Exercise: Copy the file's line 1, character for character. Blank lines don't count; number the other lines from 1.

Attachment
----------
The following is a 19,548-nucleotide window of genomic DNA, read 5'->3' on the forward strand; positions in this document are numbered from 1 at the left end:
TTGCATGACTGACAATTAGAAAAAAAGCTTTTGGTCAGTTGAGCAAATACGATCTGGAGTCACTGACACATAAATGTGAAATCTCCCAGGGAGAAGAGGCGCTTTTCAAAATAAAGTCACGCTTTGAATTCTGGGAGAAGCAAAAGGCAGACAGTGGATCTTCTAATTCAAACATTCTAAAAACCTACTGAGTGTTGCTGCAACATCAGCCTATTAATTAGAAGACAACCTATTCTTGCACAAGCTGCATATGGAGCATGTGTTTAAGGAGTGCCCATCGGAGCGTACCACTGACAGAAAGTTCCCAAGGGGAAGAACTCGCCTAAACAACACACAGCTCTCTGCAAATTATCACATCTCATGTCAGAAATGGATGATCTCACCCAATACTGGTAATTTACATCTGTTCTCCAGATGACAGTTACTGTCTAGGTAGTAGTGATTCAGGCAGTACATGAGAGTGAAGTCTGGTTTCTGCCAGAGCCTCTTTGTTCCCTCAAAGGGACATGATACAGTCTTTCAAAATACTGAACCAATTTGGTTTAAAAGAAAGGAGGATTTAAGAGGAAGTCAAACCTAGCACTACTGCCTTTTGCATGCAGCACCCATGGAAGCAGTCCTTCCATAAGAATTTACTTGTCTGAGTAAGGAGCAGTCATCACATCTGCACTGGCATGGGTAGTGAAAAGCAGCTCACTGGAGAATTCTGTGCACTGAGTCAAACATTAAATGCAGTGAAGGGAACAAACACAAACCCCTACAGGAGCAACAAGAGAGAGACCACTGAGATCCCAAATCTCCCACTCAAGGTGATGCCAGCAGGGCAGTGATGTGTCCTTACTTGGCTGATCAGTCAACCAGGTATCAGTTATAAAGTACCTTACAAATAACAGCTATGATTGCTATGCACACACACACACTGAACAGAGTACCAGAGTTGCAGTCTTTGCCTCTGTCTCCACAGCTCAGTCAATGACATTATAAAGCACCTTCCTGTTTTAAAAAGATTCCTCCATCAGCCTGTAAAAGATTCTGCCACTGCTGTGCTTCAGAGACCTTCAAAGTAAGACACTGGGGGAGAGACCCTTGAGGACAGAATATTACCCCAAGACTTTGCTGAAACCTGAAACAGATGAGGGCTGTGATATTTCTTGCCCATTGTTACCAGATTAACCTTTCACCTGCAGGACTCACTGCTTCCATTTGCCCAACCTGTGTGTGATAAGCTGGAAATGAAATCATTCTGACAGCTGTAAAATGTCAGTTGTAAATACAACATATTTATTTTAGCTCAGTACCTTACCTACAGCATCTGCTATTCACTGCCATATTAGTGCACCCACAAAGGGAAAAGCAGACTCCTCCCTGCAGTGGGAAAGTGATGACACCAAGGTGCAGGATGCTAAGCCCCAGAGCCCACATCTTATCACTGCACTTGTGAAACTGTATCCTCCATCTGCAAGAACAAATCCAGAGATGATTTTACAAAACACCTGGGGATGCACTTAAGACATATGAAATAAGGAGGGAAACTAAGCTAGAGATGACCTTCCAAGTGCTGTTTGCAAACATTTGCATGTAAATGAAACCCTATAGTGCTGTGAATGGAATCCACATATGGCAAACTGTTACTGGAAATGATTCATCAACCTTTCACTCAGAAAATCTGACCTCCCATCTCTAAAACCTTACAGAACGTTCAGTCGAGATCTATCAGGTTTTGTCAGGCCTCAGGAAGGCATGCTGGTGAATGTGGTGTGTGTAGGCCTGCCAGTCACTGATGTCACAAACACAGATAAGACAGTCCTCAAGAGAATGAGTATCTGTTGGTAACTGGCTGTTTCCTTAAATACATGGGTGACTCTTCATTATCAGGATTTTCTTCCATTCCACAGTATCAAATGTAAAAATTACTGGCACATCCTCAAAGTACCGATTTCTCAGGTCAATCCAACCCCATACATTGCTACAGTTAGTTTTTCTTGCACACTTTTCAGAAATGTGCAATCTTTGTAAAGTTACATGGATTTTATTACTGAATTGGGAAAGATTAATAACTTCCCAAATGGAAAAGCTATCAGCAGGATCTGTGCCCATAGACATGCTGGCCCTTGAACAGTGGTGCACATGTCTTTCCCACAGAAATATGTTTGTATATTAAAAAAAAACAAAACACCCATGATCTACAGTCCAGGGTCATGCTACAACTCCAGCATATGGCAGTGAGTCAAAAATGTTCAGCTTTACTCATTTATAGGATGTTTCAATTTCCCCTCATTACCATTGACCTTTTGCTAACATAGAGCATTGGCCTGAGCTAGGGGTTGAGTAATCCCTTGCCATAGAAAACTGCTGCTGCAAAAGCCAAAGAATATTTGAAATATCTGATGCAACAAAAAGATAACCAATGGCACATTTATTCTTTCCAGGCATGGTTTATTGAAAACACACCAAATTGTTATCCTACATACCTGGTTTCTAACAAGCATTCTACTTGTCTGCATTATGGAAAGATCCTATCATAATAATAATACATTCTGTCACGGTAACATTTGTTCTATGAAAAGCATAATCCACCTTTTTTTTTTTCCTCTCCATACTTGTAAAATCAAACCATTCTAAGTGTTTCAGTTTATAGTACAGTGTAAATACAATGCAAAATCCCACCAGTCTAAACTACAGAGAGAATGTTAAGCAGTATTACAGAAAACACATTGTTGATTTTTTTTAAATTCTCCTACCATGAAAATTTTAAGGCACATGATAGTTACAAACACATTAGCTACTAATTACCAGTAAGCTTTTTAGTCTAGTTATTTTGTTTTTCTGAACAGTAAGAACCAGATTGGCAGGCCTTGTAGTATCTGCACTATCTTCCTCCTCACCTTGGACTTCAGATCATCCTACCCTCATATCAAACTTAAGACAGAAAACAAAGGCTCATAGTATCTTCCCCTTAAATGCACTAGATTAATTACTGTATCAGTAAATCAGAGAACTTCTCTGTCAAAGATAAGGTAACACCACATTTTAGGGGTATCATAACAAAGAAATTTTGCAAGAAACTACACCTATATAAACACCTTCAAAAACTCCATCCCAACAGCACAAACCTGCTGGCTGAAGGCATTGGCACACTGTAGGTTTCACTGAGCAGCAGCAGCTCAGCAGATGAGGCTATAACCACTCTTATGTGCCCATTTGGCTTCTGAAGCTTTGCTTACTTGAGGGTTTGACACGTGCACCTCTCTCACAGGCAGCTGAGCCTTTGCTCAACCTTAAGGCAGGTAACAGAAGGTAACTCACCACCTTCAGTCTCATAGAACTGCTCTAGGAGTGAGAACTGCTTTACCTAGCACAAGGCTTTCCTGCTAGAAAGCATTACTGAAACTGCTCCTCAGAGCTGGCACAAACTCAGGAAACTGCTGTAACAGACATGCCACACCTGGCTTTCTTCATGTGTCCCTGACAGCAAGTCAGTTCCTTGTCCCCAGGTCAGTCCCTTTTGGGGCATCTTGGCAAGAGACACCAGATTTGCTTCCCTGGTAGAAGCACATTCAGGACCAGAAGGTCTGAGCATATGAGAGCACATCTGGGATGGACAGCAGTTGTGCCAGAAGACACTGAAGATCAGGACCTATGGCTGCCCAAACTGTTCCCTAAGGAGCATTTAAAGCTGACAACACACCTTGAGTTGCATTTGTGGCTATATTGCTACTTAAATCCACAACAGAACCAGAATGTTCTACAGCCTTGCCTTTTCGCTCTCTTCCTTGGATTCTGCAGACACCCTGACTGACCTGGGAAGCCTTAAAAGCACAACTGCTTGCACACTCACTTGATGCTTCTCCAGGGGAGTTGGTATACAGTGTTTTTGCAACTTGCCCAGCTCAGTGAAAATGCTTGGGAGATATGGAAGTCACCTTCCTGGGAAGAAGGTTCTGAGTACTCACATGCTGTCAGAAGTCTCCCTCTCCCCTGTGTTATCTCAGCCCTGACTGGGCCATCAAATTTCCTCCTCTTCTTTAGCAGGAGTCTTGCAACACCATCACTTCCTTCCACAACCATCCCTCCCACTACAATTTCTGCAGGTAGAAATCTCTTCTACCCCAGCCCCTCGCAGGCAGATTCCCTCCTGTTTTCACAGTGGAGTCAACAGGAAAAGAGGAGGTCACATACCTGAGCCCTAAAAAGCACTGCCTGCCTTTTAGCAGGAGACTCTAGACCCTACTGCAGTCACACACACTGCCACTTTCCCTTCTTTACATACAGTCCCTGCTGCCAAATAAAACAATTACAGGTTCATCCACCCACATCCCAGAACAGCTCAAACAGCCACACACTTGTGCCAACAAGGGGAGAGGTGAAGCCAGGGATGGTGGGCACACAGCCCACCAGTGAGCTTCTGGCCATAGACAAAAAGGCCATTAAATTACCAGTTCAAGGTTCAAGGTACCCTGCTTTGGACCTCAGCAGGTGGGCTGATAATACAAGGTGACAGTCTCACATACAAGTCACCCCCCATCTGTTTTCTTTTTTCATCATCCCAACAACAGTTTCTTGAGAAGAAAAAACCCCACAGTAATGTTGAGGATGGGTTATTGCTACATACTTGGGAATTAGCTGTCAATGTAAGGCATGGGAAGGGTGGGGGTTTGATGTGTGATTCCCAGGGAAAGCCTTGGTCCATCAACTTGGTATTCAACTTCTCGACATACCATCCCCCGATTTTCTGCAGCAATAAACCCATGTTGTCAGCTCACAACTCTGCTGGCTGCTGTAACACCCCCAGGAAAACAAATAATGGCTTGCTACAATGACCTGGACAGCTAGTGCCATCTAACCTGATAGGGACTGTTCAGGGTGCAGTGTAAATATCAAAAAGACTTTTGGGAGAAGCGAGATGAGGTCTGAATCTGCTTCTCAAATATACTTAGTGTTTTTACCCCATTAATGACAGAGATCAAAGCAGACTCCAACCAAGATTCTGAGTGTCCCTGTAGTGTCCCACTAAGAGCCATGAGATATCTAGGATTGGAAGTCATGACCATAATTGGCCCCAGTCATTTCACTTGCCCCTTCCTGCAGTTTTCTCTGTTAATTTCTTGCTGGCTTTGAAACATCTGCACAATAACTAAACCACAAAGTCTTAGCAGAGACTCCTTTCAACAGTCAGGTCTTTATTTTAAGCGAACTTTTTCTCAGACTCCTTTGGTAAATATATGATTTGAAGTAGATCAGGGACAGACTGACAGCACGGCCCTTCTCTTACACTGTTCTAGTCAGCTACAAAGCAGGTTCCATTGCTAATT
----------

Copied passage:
The following is a 19,548-nucleotide window of genomic DNA, read 5'->3' on the forward strand; positions in this document are numbered from 1 at the left end: